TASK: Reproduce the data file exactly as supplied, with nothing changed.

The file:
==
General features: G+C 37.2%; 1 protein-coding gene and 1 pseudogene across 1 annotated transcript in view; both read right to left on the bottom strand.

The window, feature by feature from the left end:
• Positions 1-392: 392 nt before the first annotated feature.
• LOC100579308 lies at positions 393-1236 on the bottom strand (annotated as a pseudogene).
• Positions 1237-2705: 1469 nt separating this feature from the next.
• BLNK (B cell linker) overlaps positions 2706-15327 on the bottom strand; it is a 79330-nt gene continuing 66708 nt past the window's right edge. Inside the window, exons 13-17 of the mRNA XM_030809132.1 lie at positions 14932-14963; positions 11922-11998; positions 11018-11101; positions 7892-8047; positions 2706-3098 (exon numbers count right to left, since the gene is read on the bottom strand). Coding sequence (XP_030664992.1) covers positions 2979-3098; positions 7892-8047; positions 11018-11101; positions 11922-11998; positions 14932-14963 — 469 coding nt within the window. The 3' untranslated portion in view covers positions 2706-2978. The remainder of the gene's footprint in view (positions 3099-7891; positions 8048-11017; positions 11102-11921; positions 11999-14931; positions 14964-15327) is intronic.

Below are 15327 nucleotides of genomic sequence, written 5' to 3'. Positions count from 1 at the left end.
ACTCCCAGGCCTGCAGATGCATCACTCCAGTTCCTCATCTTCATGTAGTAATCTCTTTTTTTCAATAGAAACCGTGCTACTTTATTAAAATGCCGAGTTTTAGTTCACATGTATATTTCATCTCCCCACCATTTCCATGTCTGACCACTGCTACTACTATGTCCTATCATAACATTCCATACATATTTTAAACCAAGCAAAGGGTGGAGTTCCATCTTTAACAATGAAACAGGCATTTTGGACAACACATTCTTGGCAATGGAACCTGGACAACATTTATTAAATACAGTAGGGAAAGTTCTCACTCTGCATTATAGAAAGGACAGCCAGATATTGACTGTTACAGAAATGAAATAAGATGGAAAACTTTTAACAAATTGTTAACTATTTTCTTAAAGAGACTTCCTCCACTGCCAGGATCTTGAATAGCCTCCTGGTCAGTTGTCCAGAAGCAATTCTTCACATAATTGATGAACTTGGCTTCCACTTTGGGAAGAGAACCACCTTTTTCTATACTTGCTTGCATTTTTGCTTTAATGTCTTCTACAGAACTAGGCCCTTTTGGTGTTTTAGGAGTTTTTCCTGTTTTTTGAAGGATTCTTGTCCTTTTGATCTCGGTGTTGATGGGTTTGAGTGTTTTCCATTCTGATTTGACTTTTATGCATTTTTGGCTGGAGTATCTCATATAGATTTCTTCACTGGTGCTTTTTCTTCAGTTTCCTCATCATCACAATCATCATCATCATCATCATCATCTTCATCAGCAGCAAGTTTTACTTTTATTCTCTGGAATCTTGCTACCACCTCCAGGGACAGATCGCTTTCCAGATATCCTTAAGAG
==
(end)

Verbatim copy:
General features: G+C 37.2%; 1 protein-coding gene and 1 pseudogene across 1 annotated transcript in view; both read right to left on the bottom strand.

The window, feature by feature from the left end:
• Positions 1-392: 392 nt before the first annotated feature.
• LOC100579308 lies at positions 393-1236 on the bottom strand (annotated as a pseudogene).
• Positions 1237-2705: 1469 nt separating this feature from the next.
• BLNK (B cell linker) overlaps positions 2706-15327 on the bottom strand; it is a 79330-nt gene continuing 66708 nt past the window's right edge. Inside the window, exons 13-17 of the mRNA XM_030809132.1 lie at positions 14932-14963; positions 11922-11998; positions 11018-11101; positions 7892-8047; positions 2706-3098 (exon numbers count right to left, since the gene is read on the bottom strand). Coding sequence (XP_030664992.1) covers positions 2979-3098; positions 7892-8047; positions 11018-11101; positions 11922-11998; positions 14932-14963 — 469 coding nt within the window. The 3' untranslated portion in view covers positions 2706-2978. The remainder of the gene's footprint in view (positions 3099-7891; positions 8048-11017; positions 11102-11921; positions 11999-14931; positions 14964-15327) is intronic.

Below are 15327 nucleotides of genomic sequence, written 5' to 3'. Positions count from 1 at the left end.
ACTCCCAGGCCTGCAGATGCATCACTCCAGTTCCTCATCTTCATGTAGTAATCTCTTTTTTTCAATAGAAACCGTGCTACTTTATTAAAATGCCGAGTTTTAGTTCACATGTATATTTCATCTCCCCACCATTTCCATGTCTGACCACTGCTACTACTATGTCCTATCATAACATTCCATACATATTTTAAACCAAGCAAAGGGTGGAGTTCCATCTTTAACAATGAAACAGGCATTTTGGACAACACATTCTTGGCAATGGAACCTGGACAACATTTATTAAATACAGTAGGGAAAGTTCTCACTCTGCATTATAGAAAGGACAGCCAGATATTGACTGTTACAGAAATGAAATAAGATGGAAAACTTTTAACAAATTGTTAACTATTTTCTTAAAGAGACTTCCTCCACTGCCAGGATCTTGAATAGCCTCCTGGTCAGTTGTCCAGAAGCAATTCTTCACATAATTGATGAACTTGGCTTCCACTTTGGGAAGAGAACCACCTTTTTCTATACTTGCTTGCATTTTTGCTTTAATGTCTTCTACAGAACTAGGCCCTTTTGGTGTTTTAGGAGTTTTTCCTGTTTTTTGAAGGATTCTTGTCCTTTTGATCTCGGTGTTGATGGGTTTGAGTGTTTTCCATTCTGATTTGACTTTTATGCATTTTTGGCTGGAGTATCTCATATAGATTTCTTCACTGGTGCTTTTTCTTCAGTTTCCTCATCATCACAATCATCATCATCATCATCATCATCTTCATCAGCAGCAAGTTTTACTTTTATTCTCTGGAATCTTGCTACCACCTCCAGGGACAGATCGCTTTCCAGATATCCTTAAGAG